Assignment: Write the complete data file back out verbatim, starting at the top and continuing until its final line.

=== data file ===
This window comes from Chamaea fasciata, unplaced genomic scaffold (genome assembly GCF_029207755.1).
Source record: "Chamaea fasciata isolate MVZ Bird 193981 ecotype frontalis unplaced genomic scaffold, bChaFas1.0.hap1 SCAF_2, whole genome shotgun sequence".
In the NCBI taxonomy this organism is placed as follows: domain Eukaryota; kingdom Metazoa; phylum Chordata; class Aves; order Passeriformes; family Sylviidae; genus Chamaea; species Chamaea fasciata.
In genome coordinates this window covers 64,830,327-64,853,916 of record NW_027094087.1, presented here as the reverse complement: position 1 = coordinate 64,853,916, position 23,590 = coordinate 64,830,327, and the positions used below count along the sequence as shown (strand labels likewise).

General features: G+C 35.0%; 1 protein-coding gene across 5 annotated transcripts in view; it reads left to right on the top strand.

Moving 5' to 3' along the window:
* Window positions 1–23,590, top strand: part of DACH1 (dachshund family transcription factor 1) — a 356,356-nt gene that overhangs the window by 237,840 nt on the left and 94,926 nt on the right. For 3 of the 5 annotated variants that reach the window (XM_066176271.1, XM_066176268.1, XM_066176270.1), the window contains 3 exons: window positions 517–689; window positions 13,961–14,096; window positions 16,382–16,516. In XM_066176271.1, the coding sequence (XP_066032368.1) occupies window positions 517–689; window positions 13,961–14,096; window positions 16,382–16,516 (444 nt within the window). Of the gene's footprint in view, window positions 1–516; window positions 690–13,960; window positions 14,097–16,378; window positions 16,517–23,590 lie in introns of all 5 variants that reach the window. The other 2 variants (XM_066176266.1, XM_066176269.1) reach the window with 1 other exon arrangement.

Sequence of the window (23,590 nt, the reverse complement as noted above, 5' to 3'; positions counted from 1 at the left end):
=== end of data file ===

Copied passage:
This window comes from Chamaea fasciata, unplaced genomic scaffold (genome assembly GCF_029207755.1).
Source record: "Chamaea fasciata isolate MVZ Bird 193981 ecotype frontalis unplaced genomic scaffold, bChaFas1.0.hap1 SCAF_2, whole genome shotgun sequence".
In the NCBI taxonomy this organism is placed as follows: domain Eukaryota; kingdom Metazoa; phylum Chordata; class Aves; order Passeriformes; family Sylviidae; genus Chamaea; species Chamaea fasciata.
In genome coordinates this window covers 64,830,327-64,853,916 of record NW_027094087.1, presented here as the reverse complement: position 1 = coordinate 64,853,916, position 23,590 = coordinate 64,830,327, and the positions used below count along the sequence as shown (strand labels likewise).

General features: G+C 35.0%; 1 protein-coding gene across 5 annotated transcripts in view; it reads left to right on the top strand.

Moving 5' to 3' along the window:
* Window positions 1–23,590, top strand: part of DACH1 (dachshund family transcription factor 1) — a 356,356-nt gene that overhangs the window by 237,840 nt on the left and 94,926 nt on the right. For 3 of the 5 annotated variants that reach the window (XM_066176271.1, XM_066176268.1, XM_066176270.1), the window contains 3 exons: window positions 517–689; window positions 13,961–14,096; window positions 16,382–16,516. In XM_066176271.1, the coding sequence (XP_066032368.1) occupies window positions 517–689; window positions 13,961–14,096; window positions 16,382–16,516 (444 nt within the window). Of the gene's footprint in view, window positions 1–516; window positions 690–13,960; window positions 14,097–16,378; window positions 16,517–23,590 lie in introns of all 5 variants that reach the window. The other 2 variants (XM_066176266.1, XM_066176269.1) reach the window with 1 other exon arrangement.

Sequence of the window (23,590 nt, the reverse complement as noted above, 5' to 3'; positions counted from 1 at the left end):